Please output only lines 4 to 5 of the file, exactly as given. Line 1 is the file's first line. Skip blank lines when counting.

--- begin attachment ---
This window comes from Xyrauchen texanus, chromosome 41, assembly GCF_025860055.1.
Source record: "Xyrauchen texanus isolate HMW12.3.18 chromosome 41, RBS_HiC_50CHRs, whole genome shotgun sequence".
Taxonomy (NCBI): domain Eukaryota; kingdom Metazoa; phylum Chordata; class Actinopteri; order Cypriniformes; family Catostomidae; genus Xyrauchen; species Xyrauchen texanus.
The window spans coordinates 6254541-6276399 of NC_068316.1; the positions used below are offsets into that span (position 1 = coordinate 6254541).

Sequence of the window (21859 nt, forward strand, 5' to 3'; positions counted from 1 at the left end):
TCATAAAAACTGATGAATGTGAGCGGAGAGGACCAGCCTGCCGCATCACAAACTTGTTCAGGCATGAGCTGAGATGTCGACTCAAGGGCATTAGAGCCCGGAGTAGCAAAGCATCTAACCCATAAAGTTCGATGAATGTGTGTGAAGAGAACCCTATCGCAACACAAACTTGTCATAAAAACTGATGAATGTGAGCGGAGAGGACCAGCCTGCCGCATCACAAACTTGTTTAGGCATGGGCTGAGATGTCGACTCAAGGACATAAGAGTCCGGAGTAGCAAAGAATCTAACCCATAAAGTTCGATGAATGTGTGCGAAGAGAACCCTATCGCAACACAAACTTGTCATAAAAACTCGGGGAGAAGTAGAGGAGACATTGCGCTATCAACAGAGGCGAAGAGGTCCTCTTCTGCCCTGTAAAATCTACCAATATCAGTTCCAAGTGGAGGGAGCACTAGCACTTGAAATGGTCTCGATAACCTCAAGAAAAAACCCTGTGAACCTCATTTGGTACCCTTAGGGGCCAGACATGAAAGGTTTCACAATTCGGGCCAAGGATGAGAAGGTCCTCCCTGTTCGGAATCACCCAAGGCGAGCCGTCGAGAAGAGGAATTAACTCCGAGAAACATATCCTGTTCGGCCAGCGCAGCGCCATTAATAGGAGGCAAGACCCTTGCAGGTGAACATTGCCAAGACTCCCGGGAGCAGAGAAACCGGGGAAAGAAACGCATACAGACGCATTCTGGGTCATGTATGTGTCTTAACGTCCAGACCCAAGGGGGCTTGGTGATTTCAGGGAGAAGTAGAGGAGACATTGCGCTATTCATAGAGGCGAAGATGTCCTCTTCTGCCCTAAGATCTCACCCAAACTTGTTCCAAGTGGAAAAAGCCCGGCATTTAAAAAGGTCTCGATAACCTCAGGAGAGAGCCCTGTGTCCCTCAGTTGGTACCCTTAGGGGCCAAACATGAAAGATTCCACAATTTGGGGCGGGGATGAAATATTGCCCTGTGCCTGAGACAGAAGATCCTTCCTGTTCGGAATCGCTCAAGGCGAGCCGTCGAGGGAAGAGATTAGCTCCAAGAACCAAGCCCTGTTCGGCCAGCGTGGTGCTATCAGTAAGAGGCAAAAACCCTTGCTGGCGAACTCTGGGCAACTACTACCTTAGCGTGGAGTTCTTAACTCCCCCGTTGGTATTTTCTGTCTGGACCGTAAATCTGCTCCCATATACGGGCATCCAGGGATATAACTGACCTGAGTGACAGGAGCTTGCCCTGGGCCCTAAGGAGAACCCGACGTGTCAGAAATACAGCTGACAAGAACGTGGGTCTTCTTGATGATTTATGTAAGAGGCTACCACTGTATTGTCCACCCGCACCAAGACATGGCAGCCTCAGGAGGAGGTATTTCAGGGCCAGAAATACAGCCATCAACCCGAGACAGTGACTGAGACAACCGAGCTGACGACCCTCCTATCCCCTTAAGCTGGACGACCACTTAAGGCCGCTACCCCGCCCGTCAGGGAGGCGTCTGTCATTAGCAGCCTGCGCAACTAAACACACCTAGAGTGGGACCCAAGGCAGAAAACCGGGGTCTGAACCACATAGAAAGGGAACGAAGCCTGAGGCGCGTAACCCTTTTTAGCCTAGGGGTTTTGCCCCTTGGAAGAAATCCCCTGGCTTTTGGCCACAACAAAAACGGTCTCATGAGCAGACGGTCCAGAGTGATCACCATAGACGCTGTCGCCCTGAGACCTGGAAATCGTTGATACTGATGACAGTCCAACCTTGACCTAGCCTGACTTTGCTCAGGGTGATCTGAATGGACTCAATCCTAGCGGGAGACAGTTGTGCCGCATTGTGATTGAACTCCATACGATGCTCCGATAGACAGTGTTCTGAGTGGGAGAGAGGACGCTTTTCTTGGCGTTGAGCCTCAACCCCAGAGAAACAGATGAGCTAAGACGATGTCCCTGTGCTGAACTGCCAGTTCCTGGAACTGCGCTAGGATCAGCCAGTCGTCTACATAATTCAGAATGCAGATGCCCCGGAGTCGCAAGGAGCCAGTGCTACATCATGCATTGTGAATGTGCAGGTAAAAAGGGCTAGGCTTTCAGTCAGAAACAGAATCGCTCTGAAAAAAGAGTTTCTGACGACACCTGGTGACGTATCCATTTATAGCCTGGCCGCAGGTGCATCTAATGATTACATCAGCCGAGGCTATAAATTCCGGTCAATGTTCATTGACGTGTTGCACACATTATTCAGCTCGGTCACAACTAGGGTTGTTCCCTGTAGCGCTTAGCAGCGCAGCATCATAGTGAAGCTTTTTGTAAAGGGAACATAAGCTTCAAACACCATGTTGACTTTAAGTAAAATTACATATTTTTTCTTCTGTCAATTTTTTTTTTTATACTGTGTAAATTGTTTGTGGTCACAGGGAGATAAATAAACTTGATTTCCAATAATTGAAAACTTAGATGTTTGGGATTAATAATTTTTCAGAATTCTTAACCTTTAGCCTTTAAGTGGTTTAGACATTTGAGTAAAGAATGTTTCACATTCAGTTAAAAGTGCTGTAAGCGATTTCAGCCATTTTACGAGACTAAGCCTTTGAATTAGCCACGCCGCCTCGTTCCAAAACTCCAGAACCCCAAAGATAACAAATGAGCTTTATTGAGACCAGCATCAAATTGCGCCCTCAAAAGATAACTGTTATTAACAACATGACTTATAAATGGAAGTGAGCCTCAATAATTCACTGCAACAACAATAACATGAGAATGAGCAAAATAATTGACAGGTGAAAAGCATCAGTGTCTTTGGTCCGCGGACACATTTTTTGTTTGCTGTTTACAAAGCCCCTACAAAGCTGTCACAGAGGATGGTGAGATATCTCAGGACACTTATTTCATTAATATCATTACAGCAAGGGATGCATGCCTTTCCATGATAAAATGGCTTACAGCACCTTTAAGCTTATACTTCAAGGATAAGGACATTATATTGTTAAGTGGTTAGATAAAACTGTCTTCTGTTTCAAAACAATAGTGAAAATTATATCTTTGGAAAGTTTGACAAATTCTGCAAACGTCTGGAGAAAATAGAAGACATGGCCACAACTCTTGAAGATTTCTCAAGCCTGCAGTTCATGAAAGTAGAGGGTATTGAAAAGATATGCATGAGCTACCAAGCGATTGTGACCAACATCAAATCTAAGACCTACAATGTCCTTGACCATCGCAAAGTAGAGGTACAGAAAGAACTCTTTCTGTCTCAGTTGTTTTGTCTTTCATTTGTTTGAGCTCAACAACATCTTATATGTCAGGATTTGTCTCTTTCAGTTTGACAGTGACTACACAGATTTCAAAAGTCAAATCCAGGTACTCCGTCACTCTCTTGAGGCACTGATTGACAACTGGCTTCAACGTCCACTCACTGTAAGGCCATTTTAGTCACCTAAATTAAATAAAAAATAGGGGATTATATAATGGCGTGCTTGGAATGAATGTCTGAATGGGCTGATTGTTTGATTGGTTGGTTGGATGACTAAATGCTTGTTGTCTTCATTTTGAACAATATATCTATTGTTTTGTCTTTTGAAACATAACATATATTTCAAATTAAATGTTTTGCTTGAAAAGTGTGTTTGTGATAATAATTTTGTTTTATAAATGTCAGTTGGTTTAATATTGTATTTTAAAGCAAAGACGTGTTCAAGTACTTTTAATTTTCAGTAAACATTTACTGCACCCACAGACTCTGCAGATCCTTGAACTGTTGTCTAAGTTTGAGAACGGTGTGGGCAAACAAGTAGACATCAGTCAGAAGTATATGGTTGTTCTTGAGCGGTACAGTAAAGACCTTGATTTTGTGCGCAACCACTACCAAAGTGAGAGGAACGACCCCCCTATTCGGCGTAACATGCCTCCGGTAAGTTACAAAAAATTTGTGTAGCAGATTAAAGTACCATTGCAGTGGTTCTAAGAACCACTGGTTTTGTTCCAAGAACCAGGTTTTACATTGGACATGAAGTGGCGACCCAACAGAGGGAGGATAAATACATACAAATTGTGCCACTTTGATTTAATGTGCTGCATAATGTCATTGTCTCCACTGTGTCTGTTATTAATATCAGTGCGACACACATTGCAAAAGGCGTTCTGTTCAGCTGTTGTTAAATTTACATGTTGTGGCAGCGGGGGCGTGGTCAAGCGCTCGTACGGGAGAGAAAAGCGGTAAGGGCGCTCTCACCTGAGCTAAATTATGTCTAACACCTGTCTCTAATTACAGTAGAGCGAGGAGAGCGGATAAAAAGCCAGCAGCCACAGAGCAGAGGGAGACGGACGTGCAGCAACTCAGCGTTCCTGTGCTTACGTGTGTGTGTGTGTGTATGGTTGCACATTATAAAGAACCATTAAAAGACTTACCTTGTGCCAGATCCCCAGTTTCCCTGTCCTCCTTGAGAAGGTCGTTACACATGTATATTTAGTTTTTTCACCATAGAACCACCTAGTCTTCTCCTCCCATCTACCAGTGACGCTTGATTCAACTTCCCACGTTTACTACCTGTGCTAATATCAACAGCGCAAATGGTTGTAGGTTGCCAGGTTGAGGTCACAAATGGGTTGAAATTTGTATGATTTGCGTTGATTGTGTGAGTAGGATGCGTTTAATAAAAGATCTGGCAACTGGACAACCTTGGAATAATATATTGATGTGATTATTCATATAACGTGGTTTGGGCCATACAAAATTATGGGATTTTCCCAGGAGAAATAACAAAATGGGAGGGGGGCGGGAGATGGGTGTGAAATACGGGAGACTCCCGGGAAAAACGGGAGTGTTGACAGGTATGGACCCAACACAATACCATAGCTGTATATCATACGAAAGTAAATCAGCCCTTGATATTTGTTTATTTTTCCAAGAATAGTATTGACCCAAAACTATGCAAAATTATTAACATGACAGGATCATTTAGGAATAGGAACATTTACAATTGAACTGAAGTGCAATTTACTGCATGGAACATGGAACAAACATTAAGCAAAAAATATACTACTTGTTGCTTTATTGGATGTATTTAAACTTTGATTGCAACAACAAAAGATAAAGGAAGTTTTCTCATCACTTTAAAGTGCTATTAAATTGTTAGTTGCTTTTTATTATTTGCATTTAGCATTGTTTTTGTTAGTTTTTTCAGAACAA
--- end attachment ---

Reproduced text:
The window spans coordinates 6254541-6276399 of NC_068316.1; the positions used below are offsets into that span (position 1 = coordinate 6254541).

Sequence of the window (21859 nt, forward strand, 5' to 3'; positions counted from 1 at the left end):